Many organizations also struggle with meager automation and tooling, said Demoranville.
"We are frequently forced to use manual, error-prone techniques since there just aren't enough developed, automated tools to generate, maintain, and evaluate SBOMs properly."
4. Making sense of data: Not enough context
Another one of the things that will keep security teams from getting the most out of SBOMs today — especially those provided by third parties — is the lack of context in which SBOMs are typically presented.
Tom Pace, co-founder and CEO of NetRise, an xIoT security firm, said that SBOMs are only "one artifact of the analysis most companies are providing." Other risks that can provide immediate value far and above a traditional SBOM includes expired certificates, private keys, weak default credentials and misconfigurations.
The problem: SBOMs are only one part of the visibility into software trust, explained Michael Mehlberg, CEO of the open source security firm Dark Sky Technology.
"In short, SBOMs tell you what ingredients are in your software, but nothing about the quality of those ingredients: the contributors, the quality control processes, the release processes, or code quality itself. To truly trust our software, we need to inspect the provenance beginning with the contributors and working all the way through the end product."
5. Enriching SBOMs: The problem with VEX
The good news from the context perspective is that it is possible to enrich SBOMs with additional information and artifacts. For example, the Vulnerability Exploitability eXchange (VEX) format is a machine-readable artifact type that allows for communication about the exploitability of certain vulnerabilities found within a particular SBOM. It's particularly useful for winnowing down a big pool of flaws into only those that are actually reachable as the software is shown to be deployed in the SBOM.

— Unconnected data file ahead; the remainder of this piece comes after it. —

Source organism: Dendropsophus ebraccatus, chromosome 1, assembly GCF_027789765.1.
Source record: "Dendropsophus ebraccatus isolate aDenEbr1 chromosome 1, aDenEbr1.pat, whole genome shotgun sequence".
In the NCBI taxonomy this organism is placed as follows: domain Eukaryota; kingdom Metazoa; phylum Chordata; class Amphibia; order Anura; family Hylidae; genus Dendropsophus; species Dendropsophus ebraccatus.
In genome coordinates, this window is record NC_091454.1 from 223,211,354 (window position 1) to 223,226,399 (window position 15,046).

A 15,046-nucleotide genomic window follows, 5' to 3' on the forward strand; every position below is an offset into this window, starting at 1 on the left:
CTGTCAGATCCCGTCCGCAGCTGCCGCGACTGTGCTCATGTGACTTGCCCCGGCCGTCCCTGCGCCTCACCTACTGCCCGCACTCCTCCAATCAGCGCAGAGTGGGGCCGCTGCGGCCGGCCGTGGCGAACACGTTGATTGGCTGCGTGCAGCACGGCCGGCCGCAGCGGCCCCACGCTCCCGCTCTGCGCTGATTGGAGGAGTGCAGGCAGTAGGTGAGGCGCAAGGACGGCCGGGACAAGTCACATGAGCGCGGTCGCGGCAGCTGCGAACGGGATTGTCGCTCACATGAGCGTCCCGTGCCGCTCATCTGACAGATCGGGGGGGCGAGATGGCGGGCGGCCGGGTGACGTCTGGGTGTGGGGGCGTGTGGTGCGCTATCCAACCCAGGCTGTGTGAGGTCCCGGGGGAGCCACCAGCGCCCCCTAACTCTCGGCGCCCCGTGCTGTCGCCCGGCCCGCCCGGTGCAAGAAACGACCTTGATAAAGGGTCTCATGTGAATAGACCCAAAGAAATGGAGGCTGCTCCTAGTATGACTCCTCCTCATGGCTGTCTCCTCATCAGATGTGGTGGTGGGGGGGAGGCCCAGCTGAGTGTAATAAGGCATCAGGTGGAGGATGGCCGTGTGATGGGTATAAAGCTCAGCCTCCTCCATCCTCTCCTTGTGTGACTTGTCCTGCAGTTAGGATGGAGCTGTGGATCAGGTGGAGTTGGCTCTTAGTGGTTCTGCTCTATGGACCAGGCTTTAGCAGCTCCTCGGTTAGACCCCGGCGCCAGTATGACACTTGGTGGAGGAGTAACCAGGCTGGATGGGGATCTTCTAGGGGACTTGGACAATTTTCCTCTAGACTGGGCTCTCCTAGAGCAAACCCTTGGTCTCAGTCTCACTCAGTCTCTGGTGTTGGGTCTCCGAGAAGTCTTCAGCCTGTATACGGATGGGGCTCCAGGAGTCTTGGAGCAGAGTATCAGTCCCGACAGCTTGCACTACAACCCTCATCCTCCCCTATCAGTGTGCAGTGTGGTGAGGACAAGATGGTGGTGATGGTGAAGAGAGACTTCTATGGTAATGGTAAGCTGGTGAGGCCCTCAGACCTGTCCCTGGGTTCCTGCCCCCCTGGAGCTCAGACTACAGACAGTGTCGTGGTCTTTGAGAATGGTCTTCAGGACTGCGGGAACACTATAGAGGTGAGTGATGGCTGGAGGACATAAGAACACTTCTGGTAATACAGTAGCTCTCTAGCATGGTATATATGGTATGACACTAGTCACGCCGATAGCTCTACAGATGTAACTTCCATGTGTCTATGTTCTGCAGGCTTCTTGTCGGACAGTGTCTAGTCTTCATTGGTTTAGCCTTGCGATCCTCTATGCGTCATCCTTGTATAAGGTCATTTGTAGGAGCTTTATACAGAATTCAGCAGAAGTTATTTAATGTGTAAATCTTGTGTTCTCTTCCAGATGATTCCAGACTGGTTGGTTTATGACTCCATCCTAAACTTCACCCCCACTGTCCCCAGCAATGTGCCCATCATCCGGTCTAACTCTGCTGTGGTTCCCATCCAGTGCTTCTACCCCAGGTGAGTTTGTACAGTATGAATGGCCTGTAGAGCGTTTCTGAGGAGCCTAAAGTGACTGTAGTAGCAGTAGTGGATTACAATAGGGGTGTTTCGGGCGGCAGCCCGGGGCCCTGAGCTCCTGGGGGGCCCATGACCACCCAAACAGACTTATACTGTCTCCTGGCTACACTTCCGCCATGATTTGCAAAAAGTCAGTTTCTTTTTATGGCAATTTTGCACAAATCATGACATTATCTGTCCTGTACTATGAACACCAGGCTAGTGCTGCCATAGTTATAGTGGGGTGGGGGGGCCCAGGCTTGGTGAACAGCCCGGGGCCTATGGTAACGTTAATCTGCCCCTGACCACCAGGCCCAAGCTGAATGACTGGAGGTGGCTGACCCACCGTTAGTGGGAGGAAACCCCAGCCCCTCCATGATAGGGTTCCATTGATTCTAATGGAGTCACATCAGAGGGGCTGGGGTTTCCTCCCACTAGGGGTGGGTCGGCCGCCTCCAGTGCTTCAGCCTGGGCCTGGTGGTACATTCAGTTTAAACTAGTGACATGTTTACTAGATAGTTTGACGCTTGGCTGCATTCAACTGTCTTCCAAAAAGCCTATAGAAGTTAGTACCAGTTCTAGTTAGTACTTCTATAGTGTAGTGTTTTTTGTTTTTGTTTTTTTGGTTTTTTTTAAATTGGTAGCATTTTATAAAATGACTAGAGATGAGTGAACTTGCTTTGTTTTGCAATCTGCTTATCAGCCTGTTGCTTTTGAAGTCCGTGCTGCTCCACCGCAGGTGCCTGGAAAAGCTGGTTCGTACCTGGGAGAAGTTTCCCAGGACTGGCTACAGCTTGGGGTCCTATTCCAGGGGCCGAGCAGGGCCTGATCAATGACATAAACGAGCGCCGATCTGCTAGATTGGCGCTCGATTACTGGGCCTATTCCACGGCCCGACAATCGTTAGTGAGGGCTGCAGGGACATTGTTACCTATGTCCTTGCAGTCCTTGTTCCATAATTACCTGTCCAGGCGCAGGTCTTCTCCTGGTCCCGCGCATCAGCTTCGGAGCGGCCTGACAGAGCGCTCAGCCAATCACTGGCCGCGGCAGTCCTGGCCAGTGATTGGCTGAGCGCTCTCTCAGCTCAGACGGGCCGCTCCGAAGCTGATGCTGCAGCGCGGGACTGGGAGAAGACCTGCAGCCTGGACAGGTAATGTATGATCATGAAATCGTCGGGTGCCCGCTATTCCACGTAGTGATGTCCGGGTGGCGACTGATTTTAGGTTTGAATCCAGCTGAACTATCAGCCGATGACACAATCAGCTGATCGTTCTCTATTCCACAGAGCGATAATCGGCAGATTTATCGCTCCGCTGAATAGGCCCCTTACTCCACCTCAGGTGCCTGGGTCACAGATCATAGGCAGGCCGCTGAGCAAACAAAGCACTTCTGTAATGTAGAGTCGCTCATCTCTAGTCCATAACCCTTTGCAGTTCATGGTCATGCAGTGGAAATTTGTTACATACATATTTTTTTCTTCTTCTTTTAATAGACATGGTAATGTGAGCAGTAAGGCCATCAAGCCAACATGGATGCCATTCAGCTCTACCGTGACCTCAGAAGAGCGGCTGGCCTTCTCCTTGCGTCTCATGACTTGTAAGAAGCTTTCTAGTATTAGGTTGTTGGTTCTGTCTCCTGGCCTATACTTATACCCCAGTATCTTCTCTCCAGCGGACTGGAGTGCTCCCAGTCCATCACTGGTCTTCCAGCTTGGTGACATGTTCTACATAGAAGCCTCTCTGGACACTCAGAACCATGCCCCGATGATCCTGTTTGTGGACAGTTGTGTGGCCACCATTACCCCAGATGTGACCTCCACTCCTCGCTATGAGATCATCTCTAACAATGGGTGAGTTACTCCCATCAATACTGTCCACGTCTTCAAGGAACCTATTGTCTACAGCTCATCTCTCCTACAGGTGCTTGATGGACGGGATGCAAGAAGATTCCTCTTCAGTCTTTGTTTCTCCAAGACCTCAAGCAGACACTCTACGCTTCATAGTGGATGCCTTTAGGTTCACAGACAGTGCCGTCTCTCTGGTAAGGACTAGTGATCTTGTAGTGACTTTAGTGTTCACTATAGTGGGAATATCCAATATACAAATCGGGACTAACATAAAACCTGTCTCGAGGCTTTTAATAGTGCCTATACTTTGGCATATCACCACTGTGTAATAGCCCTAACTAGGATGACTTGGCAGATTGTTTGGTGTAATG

The bad news is that generating that VEX is a cumbersome manual process, says DJ Schleen, distinguished engineer for Yahoo.
“When you hear (the word) “VEX,” that instantly says …“manual contextual information.” I have to actually go through things manually from a security perspective to say ‘Oh, this isn’t reachable.’ And that’s where VEX gets a little hairy.”
6. Operationalizing SBOMs: No plans for 'what's next?'
Operationalizing SBOM information is one of the thorniest issues of all, according to a number of experts. Right now, there's not enough clear guidance on what to do after an SBOM has been generated, and vulnerabilities have been identified.
"In some cases that answer will be nothing, in other cases it will be to update the software package, reach out to the OEM, segment those devices or simply accept the risk. As always, the number of responses lay within a spectrum."
Doing that on a one-off basis is hard enough, but scaling the efforts by integrating SBOMs into a well-oiled DevSecOps workflow is what's really the issue for many organizations.
"Integrating them into existing workflows can be quite a task. Organizations must adapt their current software development and security processes, which might mean updating tools, policies, and training."
7. It takes a village: Culture clash
As with so many other areas of application security and software supply chain security, SBOM success also hinges on that all-important collaboration between developers and security teams. Not only that, but there's a third group of stakeholders in the mix as well: suppliers. Culture clashes between any of these groups will inevitably be challenging for SBOM success.
"For effective SBOM management, we need software developers, security teams, and suppliers all working together, but that can be really hard to achieve in big, complex organizations."